Thursday, February 16, 2012

Preserving Buddhist and Hindu culture in an Islamic Republic

The Maldives’national museum reopened February 13th less than a week after a gang of suspected Muslim extremists stormed its doors and destroyed around thirty five exhibits of pre-Islamic art. According to the institution’s director, Ali Waheed, nearly all of the museum’s pre-Islamic artifacts from before the 12thcentury were destroyed.  The attack coincided with political protests that called for the reform of the government’s economic policies and the resignation of President Mohamed Nasheed, who was forced to surrender his office last week.
Although the Maldivian constitution prohibits the practicing of any religion other than Islam, the museum’s recently destroyed collection of Buddhist and Hindu imagery and artifacts celebrated the early history of the island, when the majority of its residents practiced one of those two religions.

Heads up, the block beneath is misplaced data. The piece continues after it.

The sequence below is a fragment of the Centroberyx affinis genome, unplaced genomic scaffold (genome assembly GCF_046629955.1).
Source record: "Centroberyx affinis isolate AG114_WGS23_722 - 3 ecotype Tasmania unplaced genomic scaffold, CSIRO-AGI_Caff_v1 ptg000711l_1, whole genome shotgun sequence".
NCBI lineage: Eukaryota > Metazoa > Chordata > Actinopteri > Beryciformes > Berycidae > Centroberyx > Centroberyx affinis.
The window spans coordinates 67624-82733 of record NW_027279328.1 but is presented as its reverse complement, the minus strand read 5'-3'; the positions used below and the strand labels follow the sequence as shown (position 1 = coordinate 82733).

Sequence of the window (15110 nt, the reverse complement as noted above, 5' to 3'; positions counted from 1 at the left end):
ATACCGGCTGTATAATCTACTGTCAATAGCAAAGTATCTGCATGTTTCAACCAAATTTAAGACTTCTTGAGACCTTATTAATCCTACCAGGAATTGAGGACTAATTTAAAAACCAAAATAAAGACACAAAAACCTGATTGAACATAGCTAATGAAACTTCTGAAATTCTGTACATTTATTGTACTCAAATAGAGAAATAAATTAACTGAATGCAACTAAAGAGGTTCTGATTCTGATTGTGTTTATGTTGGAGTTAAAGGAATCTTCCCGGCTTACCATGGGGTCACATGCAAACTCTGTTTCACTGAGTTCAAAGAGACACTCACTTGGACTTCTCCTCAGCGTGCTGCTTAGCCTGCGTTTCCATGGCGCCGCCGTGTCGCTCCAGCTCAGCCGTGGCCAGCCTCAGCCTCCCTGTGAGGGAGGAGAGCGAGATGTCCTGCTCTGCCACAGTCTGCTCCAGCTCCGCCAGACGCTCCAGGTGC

Despite claims made by newly appointed President Mohammed Waheed Hassan that “there is no extremist violent action in this country,” recent events suggest otherwise. We can only hope than Hassan makes more of an effort than his predecessor to protect and secure what little remains of pre-Islamic cultural heritage in the Maldives.
Originally posted by Joshua Mix on CulturalSecurity.net.

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